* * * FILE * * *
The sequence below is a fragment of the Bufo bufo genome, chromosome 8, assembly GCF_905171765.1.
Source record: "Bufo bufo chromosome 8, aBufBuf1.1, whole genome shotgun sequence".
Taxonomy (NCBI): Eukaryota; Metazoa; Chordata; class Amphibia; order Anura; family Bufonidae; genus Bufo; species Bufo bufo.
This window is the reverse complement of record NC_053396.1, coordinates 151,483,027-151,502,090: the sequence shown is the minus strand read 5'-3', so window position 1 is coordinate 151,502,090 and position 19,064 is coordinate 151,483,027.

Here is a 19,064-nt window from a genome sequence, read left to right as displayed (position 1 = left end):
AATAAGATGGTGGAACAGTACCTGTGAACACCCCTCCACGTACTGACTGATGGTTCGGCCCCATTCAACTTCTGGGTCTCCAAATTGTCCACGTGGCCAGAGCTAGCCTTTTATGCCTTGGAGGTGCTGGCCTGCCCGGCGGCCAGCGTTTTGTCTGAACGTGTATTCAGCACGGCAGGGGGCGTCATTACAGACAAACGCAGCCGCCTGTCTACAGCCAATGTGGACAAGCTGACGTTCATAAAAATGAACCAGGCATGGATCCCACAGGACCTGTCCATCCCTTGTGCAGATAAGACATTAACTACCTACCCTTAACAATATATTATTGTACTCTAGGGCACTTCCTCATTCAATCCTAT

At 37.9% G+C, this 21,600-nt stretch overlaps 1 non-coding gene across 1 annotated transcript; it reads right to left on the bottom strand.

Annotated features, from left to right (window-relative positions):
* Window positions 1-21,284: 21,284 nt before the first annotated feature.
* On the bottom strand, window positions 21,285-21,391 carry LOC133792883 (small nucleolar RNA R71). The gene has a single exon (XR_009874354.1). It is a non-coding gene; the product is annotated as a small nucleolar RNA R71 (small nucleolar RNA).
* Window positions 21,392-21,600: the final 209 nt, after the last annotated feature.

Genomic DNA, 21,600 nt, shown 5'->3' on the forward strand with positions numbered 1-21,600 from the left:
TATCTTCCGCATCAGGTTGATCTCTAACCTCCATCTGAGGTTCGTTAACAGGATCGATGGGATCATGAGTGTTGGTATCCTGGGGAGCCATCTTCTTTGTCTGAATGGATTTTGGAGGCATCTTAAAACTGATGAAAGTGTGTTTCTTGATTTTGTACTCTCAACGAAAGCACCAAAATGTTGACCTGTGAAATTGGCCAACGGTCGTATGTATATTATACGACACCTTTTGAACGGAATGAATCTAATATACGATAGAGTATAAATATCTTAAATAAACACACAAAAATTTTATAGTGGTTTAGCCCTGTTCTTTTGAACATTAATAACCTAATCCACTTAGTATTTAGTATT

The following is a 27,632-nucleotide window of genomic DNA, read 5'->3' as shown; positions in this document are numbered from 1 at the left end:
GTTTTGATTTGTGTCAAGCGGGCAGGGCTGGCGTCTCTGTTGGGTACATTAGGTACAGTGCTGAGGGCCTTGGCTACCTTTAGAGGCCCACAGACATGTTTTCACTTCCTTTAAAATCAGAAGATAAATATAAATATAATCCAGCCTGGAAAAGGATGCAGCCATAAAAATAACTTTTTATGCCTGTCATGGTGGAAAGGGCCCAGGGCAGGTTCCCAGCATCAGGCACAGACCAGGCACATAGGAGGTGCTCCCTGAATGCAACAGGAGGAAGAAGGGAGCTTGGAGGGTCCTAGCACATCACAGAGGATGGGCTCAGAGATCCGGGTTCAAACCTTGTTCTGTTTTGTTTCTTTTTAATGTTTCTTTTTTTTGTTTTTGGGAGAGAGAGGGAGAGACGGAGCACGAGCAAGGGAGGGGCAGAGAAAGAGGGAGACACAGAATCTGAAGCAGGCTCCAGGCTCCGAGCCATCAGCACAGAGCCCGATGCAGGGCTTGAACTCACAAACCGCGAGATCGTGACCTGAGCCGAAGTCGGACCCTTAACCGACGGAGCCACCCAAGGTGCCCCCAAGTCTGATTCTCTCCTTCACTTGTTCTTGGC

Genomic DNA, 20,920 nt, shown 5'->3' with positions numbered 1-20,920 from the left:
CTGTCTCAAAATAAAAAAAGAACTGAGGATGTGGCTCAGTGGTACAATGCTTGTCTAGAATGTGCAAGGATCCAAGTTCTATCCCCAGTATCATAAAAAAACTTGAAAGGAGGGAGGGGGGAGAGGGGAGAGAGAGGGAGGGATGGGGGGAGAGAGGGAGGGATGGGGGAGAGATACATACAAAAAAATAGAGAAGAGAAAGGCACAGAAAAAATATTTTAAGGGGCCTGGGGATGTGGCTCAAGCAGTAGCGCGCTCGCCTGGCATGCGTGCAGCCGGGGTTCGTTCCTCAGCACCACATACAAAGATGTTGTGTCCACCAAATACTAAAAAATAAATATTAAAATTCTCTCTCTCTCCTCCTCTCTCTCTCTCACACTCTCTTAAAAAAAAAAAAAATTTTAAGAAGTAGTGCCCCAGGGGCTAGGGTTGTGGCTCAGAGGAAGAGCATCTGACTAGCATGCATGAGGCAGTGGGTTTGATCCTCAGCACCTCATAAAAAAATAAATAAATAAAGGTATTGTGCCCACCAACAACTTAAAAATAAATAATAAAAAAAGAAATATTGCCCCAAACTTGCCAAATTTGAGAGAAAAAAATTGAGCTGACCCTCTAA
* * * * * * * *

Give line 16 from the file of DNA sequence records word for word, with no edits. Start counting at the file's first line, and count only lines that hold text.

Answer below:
Genomic DNA, 20,920 nt, shown 5'->3' with positions numbered 1-20,920 from the left: